Catholic News Service
GENEVA (CNS) — Europe is practicing a policy of contradictions in addressing an influx of migrants fleeing war and poverty in Africa and the Middle East, said the archbishop who heads the Holy See’s Permanent Observer Mission to the U.N. in Geneva.
Archbishop Silvano Tomasi called on European leaders to consider a more farsighted approach to the growing challenge migrants pose to the continent.
“There are strong minority groups opposed to any acceptance or distribution of asylum seekers or migrants, while in fact Europe needs additional manpower,” Archbishop Tomasi said during a news conference June 19.
“All demographic studies on Europe indicate that to maintain its present population and position, it needs more immigrants both to support social security and to provide manpower to get its industrial complex going,” he said.
Both experience and evidence show that immigration is good for the immigrants, the receiving country and the sending country, he said. But he also acknowledged that the initial impact for those seeking a new life in a new home and the host society can be problematic because of the “need for adjustment.”
“Education is important for both sides to overcome the initial impact by taking into account the long-range consequences that are beneficial to them,” he said.
Since January, Europe has seen in a surge in migrants with more than 100,000 traversing the dangerous Mediterranean, according to the United Nations.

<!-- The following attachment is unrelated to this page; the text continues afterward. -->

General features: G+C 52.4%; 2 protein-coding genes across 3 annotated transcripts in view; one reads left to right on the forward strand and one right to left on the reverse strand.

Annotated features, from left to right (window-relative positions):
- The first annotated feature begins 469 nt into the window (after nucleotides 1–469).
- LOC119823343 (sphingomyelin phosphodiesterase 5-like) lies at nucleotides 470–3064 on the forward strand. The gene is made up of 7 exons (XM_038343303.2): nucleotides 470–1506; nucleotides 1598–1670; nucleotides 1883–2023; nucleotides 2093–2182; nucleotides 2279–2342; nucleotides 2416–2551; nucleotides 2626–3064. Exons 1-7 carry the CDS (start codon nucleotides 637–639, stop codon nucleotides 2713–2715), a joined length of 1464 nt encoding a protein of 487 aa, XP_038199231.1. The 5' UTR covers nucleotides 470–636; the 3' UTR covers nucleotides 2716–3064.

Many migrants fortunate enough to survive the journey reach the Italian island of Lampedusa, a historic gateway into Europe. African migrants and Syrian refugees making the crossing from Libya are inundating the tiny island and bringing intense pressure on its inhabitants and the Italian government.
Lampedusa’s 5,000 residents have witnessed more than twice that number of migrants coming ashore in the hope of starting a new life in Europe, Cardinal Francesco Montenegro of Agrigento, Italy, told reporters during the press conference at the Palace of Nations.
Despite the influx, the residents of Lampedusa have been “very generous to the migrants, by providing food, a place to sleep and wash, and some basic necessities,” Cardinal Montenegro said.
The Catholic Church is working to help solve immediate problems facing the migrants, he said, with Caritas Internationalis, the church’s aid agency, providing food, shelter and assistance in finding employment.
Archbishop Tomasi said the church also is aiding governments struggling with the crisis.
“There is an effort to influence policy by articulating the argument about why immigrates should be respected,” the archbishop told Catholic News Service.
“It’s because they are part of our human family. We have a responsibility to each without limit, but that which takes into account the common good,” he said.